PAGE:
National Children’s Mental Health Awareness Day – Peer Support is Crucial
- Tuesday, 06 May 2014 10:00
Family Guidance Center
On May 6, 2014 the national launch of National Children’s Mental Health Awareness Day: Inspiring Resiliency, Creating Hope will take place in our country’s capitol. The event is expected to draw national attention to the many local events which will be held across the country on May 8, 2014.
At the Washington, D.C. event, the director of Health and Human Services will be joined by the DeBlasio family. Bill DeBlasio is the current mayor of New York City, but it is actually his 19 year old daughter Chiara who will be the official guest of honor. Chiara has spoken publicly about her own struggles against substance abuse and depression. Ms. DeBlasio will be recognized as an example
of hope for other young people dealing with mental health concerns.
One of the highlights of the event will be discussion of the importance of peer support in the face of mental health challenges. Young people with a mental health condition sometimes face obstacles in key areas of life such as housing, education, employment and justice. Having the help of another person of similar age can be encouraging and empowering for the person trying to overcome these hurdles. Chiara DeBlasio will be joined by four additional young people who have exemplified resiliency or who have been able to be a support person for someone else.
The national launch is just the beginning however. Real change will come as young people in communities all across the country participate in local events and discover how they can successfully manage challenges or offer help to others. Join us at Family Guidance in recognizing Children’s Mental Health Awareness Day. Family Guidance offers assistance every day to those confronted with the realities of mental illness. They also offer help to friends and family members so that they better understand what positive support should look like.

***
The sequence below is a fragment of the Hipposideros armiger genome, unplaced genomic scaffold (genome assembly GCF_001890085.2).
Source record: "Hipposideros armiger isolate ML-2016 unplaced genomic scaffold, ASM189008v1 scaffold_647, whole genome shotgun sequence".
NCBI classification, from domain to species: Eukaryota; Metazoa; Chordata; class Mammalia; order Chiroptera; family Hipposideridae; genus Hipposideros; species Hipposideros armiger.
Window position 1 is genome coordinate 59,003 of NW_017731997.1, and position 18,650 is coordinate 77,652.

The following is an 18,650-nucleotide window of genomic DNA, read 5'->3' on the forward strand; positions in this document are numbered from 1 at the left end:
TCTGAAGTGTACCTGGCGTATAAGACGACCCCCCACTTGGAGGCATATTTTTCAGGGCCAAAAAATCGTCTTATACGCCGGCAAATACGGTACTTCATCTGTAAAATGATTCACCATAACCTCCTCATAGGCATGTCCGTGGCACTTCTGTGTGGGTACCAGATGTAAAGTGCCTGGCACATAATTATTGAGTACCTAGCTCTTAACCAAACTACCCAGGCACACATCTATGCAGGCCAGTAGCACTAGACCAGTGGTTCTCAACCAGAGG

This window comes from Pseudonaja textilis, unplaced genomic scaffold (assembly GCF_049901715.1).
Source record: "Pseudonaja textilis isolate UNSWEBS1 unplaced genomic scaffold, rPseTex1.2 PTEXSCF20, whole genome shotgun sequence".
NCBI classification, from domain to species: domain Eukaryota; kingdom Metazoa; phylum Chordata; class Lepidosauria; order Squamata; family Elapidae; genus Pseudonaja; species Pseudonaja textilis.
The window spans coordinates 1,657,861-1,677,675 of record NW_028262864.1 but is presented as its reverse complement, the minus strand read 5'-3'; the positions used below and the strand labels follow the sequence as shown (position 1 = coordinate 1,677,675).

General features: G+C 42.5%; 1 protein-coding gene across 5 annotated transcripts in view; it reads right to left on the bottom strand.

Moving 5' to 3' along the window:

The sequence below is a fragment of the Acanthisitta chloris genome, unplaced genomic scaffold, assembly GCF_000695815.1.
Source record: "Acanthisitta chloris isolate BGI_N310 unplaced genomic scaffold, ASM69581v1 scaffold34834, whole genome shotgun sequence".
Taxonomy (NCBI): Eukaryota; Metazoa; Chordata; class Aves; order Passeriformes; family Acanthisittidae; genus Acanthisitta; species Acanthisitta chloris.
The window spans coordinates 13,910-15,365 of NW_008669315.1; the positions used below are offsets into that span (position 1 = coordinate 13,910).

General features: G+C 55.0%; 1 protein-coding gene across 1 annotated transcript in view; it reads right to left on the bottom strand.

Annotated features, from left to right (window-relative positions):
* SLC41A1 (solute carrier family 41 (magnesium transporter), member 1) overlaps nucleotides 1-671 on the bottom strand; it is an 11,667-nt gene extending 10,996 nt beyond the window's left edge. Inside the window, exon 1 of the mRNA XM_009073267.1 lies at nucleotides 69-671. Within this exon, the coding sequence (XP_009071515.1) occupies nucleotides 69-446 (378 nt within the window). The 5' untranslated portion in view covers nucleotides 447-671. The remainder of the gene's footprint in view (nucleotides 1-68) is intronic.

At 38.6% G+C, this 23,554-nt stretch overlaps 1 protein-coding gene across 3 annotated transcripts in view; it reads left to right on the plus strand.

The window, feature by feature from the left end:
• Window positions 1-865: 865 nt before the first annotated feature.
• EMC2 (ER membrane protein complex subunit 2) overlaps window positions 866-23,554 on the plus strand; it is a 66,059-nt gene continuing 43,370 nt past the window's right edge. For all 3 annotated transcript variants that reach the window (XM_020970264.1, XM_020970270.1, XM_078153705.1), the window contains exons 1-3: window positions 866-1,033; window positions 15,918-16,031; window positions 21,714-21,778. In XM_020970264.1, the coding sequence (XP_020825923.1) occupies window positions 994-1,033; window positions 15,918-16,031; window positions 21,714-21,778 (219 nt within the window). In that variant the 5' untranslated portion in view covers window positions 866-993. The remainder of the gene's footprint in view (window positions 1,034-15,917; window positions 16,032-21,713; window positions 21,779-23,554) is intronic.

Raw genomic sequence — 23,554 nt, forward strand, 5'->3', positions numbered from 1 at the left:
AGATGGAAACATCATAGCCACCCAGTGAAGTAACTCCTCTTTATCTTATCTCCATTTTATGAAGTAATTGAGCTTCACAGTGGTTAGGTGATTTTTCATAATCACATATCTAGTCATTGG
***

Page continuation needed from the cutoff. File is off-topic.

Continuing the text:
Mental Illness is Common but Hard to Identify
- Tuesday, 25 February 2014 13:00
Family Guidance Center
There are many forms of mental illness that can occur during the childhood years. Conditions such as attention deficit hyperactivity disorder (ADHD), autism spectrum disorders, anxiety disorders, mood disorders, eating disorders, and substance abuse are fairly common among youth but may initially be hard to identify. Young children especially may have difficulty putting their feelings into words and may only be able to express that they “don’t feel good”.
There are other factors which may interfere with a diagnosis of mental illness. Symptoms of mental health concerns may be intertwined. For instance, a child could be affected by both depression and an eating disorder or anxiety and ADHD. Since children are still in a crucial stage of development, it can be easy to chalk symptoms up to growing pains or simply going through a phase.
So how do you as a parent know when to be concerned? Speak to your child’s pediatrician if you notice any of the following:
- An abrupt change in sleeping or eating habits.
- A sudden loss of interest in school or persistent poor grades.
- Change of personality. For instance, a once happy, upbeat child becomes emotional, distant or exceptionally nervous.
- Pattern of substance use.
- Difficulty interacting with others at home or at school.
The bottom line is, if you are a parent concerned about mental illness, listen to your instincts. It’s better to have something checked out than to ignore a potential problem that could evolve and worsen over time. Additionally, early identification and attention to mental health conditions typically yield the best treatment options.
If your pediatrician suspects a mental health concern may be present, he or she can help connect you to a mental health professional who is better equipped to provide the care and services your child needs and deserves. School counselors and other families living with mental illness are also excellent sources of support.
Family Guidance Center is committed to walking families through the process of coping with mental illness. Last year alone, Family Guidance Center was able to provide assistance to nearly 1,000 children across 50 schools. Mental health is a manageable disease; contact Family Guidance Center to learn more about programs geared toward youth.